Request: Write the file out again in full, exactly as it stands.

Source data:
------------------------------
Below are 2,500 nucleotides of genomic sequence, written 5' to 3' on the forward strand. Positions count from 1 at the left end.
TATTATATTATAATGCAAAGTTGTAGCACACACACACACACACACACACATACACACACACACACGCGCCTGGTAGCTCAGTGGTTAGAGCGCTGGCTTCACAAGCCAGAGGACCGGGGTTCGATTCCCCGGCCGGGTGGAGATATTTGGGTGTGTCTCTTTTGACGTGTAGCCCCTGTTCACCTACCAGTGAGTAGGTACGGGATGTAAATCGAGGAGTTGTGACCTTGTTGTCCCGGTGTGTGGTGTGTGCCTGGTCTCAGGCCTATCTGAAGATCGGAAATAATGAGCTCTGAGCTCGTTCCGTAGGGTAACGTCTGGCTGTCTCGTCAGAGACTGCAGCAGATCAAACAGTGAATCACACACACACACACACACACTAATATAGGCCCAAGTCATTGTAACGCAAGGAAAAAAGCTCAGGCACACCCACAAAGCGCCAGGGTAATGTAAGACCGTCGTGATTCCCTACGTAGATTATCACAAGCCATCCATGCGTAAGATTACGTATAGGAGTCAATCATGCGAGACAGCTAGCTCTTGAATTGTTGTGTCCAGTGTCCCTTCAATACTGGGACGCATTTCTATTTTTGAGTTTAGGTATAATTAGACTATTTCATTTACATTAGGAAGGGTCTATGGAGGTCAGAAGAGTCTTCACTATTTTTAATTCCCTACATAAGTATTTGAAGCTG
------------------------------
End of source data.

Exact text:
Below are 2,500 nucleotides of genomic sequence, written 5' to 3' on the forward strand. Positions count from 1 at the left end.
TATTATATTATAATGCAAAGTTGTAGCACACACACACACACACACACACATACACACACACACACGCGCCTGGTAGCTCAGTGGTTAGAGCGCTGGCTTCACAAGCCAGAGGACCGGGGTTCGATTCCCCGGCCGGGTGGAGATATTTGGGTGTGTCTCTTTTGACGTGTAGCCCCTGTTCACCTACCAGTGAGTAGGTACGGGATGTAAATCGAGGAGTTGTGACCTTGTTGTCCCGGTGTGTGGTGTGTGCCTGGTCTCAGGCCTATCTGAAGATCGGAAATAATGAGCTCTGAGCTCGTTCCGTAGGGTAACGTCTGGCTGTCTCGTCAGAGACTGCAGCAGATCAAACAGTGAATCACACACACACACACACACACTAATATAGGCCCAAGTCATTGTAACGCAAGGAAAAAAGCTCAGGCACACCCACAAAGCGCCAGGGTAATGTAAGACCGTCGTGATTCCCTACGTAGATTATCACAAGCCATCCATGCGTAAGATTACGTATAGGAGTCAATCATGCGAGACAGCTAGCTCTTGAATTGTTGTGTCCAGTGTCCCTTCAATACTGGGACGCATTTCTATTTTTGAGTTTAGGTATAATTAGACTATTTCATTTACATTAGGAAGGGTCTATGGAGGTCAGAAGAGTCTTCACTATTTTTAATTCCCTACATAAGTATTTGAAGCTG